The Global Modeling and Assimilation Office (GMAO) is a unique organization that uses computer models and data assimilation techniques to enhance NASA’s program of Earth Observations.
GMAO members perform research, develop models and assimilation systems, and produce quasi-operational products in support of NASA’s missions. The “Goddard Earth Observing System” (GEOS) family of models is used for applications across a wide range of spatial scales, from kilometers to many tens of kilometers. The modular structure of the models allow inclusion of a range of physical, chemical, and biological processes, which are chosen according to the application.
Originally formed to support NASA’s “Earth Observing System” (EOS) mission, GMAO’s role has evolved to include newer space- and aircraft-based observations. Data products are provided to the instrument teams from the three EOS platforms (Terra, Aqua and Aura), as well as to the science teams of NASA’s latest space-based missions and for field campaigns. Forefront modeling studies support the planning of future missions. Advanced data assimilation studies demonstrate the impacts of NASA data types in weather prediction and other fields. NASA’s historical observations are used alongside other data types to produce climate-quality datasets of the Earth System.
Research activities, including system development, focus on numerous time and space scales. This web site includes five major themes: “Weather Analysis and Prediction,” “Seasonal-Decadal Analysis and Prediction,” “Reanalysis,” “Global Mesoscale Modeling,” and “Observing System Science.”. Although connected, these five thematic areas represent distinct activities in which the GMAO makes unique contributions to scientific understanding, bridging the gaps between intensive computer modeling and observations.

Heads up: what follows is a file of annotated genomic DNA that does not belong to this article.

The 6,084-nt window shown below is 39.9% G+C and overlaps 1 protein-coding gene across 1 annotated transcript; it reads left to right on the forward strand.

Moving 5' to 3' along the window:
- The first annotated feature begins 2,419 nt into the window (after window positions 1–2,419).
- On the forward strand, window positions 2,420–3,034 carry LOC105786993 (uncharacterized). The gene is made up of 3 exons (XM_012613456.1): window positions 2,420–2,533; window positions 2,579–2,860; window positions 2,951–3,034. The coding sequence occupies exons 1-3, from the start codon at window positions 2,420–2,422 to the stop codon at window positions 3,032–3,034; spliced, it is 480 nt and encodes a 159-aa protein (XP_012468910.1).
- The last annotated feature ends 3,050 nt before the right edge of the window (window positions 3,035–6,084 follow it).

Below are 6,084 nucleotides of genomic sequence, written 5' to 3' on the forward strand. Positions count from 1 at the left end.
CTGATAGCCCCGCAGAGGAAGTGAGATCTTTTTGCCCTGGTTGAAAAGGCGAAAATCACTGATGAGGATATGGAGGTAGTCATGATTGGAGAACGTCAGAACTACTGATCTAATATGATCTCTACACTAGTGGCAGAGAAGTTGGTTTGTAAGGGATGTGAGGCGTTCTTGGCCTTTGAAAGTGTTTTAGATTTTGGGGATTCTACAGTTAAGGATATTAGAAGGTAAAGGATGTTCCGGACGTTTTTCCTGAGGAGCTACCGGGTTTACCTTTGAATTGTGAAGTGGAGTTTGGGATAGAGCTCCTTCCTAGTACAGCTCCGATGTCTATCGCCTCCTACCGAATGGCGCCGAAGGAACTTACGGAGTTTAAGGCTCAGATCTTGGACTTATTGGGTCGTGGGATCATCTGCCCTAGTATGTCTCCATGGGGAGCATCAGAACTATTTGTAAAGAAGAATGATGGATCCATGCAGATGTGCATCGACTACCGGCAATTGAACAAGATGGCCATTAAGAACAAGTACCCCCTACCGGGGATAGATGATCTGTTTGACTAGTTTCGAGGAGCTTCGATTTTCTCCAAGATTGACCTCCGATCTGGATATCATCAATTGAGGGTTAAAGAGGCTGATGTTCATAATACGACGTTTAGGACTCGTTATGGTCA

Modeling in the GMAO has adopted the Earth System Modeling Framework, which promotes a modular structure that allows model components to be connected together in a relatively straightforward manner. This approach promotes structured programming using modules or component models to treat specific physical, chemical, or biological processes. Used carefully, ESMF allows for proper treatment of coupling among different processes, such as the indirect and direct affects of aerosols on clouds and the terrestrial radiation balance.
The modular nature of ESMF has also allowed GMAO to make advances in Earth System modeling, without having to have front-line developers for all components of the Earth System. Collaborative endeavors include the development and implementation of components that originate in outside institutions, such as the atmospheric dynamical core, the physical ocean model, and the atmospheric aerosol modules, alongside in-house developments such as the atmospheric physics packages, the land-surface hydrology, and the ocean biogeochemistry modules.
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